My ankle is improving by the day, though it's still maybe 60 percent. Last week, I kind of took my foot off the gas pedal but still got in 83 miles, 12.5 hours and 11,000 feet of vertical--not bad. This week, the foot is back on the accelerator as I gun for 100 miles and 17,000 feet of climbing. It's hard to believe that the Leadville 100 is now a little over five weeks away. What's even harder to believe is that this will be my fourth Leadville 100. There's no doubt that I'm in far better shape than I have been in at least four years.
Overall, I feel good. I'm noticing a bit more tiredness but nothing that concerns me. This is what you should expect this late in your training. I have two more weeks, after this one, and then the taper begins in earnest. Interestingly, I have jury duty next week (they must have heard I'm out of work and have the time?). Who knows what that will bring. Knowing my luck, it'll be a murder trial and I'll be sequestered through Leadville.
Anyway, my recent performance at the Leadville Trail Marathon has given me some good confidence. Had I not messed up my ankle with 3 miles to go, I know my time would have been 4:15 or 4:16, but I'll take my 4:19 and be happy with it. The best part of it is that the race didn't seem to take a toll at all on me, except for my ankle. I had zero soreness afterward and I was 100% honest when I said I could have done it again. That's a sign of being in shape. It seems to indicate that I'm in potentially sub-20-hour Leadville shape. For that to happen, I have to kill it on Hope Pass. There are no two ways about that.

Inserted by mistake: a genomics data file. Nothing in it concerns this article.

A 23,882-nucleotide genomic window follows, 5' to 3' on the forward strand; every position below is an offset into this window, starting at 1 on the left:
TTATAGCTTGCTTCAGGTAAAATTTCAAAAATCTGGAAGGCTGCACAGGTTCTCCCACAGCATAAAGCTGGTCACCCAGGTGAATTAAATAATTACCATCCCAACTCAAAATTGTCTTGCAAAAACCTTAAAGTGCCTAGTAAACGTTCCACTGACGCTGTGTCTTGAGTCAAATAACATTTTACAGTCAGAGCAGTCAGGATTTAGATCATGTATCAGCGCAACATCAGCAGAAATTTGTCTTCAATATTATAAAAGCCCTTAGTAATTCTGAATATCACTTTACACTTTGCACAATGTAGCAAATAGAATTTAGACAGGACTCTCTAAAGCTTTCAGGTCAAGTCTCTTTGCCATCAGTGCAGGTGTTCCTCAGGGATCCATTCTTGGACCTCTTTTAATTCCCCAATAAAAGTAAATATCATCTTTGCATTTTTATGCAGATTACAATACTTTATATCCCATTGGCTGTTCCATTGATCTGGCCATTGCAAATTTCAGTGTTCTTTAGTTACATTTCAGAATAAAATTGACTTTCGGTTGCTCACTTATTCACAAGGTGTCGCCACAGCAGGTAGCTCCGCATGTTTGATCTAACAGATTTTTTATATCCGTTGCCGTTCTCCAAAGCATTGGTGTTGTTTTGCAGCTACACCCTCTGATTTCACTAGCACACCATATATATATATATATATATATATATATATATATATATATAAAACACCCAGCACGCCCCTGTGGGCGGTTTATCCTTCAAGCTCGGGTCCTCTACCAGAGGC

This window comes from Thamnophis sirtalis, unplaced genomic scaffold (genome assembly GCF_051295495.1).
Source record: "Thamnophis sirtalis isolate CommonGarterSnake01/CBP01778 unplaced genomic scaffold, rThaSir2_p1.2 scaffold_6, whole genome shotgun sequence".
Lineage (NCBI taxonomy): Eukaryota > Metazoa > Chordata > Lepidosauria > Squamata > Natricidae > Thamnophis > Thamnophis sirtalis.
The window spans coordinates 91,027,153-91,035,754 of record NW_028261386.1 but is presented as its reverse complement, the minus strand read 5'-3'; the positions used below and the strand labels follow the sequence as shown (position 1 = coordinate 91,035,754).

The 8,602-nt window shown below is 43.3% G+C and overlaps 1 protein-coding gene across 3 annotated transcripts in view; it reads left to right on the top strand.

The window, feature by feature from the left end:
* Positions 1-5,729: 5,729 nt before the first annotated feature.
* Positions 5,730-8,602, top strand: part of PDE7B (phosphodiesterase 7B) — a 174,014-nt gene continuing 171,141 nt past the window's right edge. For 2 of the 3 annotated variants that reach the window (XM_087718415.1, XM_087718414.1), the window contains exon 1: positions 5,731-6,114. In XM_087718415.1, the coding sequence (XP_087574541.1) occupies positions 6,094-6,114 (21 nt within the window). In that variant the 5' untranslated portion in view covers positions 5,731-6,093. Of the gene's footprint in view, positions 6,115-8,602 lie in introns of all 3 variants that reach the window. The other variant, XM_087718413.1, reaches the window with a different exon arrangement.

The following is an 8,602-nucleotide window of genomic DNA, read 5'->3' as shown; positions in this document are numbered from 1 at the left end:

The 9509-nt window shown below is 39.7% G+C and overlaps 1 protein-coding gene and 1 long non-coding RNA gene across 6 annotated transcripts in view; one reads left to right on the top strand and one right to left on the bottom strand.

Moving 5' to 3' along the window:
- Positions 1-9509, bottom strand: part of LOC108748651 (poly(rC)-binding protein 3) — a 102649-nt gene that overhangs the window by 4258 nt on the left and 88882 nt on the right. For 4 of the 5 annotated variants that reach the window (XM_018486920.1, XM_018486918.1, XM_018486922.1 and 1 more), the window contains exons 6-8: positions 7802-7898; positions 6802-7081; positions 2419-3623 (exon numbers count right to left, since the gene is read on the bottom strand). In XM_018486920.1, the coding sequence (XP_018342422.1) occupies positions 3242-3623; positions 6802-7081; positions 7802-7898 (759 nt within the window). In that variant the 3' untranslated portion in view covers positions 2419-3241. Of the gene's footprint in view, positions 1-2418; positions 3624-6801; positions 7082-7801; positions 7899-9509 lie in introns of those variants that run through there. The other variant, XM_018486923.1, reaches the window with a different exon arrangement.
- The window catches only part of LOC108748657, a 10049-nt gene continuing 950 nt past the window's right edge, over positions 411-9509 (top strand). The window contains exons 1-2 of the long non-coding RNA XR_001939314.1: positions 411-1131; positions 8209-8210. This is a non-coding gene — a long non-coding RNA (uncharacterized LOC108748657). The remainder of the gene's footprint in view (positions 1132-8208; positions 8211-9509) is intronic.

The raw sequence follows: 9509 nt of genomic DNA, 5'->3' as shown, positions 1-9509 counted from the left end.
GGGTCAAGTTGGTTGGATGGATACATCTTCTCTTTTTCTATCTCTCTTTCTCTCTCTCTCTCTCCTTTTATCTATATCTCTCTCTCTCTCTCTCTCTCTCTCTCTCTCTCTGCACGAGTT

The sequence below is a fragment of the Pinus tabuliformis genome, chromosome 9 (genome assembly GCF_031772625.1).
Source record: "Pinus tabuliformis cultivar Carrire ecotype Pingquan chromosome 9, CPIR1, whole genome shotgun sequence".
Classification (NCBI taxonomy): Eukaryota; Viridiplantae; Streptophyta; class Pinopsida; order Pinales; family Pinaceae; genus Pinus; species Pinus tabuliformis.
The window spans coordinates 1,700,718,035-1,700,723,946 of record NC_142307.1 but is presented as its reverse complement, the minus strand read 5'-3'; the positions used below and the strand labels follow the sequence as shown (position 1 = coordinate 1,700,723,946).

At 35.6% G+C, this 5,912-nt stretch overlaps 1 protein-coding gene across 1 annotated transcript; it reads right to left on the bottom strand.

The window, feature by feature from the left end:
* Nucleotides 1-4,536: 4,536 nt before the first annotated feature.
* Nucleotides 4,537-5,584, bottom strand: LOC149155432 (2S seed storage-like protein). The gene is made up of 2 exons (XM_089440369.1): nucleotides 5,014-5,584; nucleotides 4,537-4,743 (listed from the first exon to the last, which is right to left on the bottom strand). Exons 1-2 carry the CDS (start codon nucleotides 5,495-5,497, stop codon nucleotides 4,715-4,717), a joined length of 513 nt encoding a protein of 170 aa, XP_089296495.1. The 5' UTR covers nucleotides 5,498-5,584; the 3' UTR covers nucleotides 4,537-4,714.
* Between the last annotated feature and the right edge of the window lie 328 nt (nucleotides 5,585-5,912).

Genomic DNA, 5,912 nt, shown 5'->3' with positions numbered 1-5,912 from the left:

Training for 2-2.5 hours a day, I sometimes turn to my iPod for entertainment. Though I love to run mountain trails while listening to music (AC/DC, Grateful Dead, Seger, etc.), I often find myself downloading the latest and greatest podcasts, which help keep me abreast of what's happening in the endurance and ultrarunning worlds. While many of you are quite familiar with Endurance Planet (namely "Ask the Ultrarunner" with Lucho), Ultrarunnerpodcast.com, and of course Talk Ultra, you may not know about a new podcast called Elevation Trail. It's produced by Footfeathers (also known as Tim Long), who is entered in this year's Leadman competition.
In a recent Elevation Trail podcast, Footfeathers and his sidekick, sociology professor Gary David, discuss concepts of freedom in trail and ultra running. As we all know, ultrarunning is changing. What used to be an outlaw sport that operated underground and far from "civilization" is now becoming more known, recognized and approachable. Even since my entry into the sport in 2005, there have been many, many huge changes.
One of the things I most like about Elevation Trail is that Footfeathers and Gary dive deeply into issues and sometime meander into other sports, like pro cycling and mountain biking, in order to better understand the topic at hand. Footfeathers' dry humor and experience in endurance sports add a lot to the show. As for Gary, I say this as a compliment: listening to Gary makes me feel like I'm using my brain in ways I haven't used it since graduate school (which is kind of pathetic, when you think about it). Gary is clearly an academic thinker, but he's also an ultrarunner, which makes his thought processes interesting. Gary reminds me of a few grad school professors who I'd hang out with in Hillborough Street saloons, like Mitch's Tavern, drinking pitchers of Bass Ale while discussing history and how the sixties turned everything we thought we knew on its head.
But I digress. In their podcast about freedom and ultrarunning, Gary and Footfeathers take on some big issues. Is the sport's freedom being sacrificed at the alter of corporate sponsorships, rules, explosive growth and other factors? Check it out for yourself. And you can download other Elevation Trail podcasts (for free, of course) on iTunes.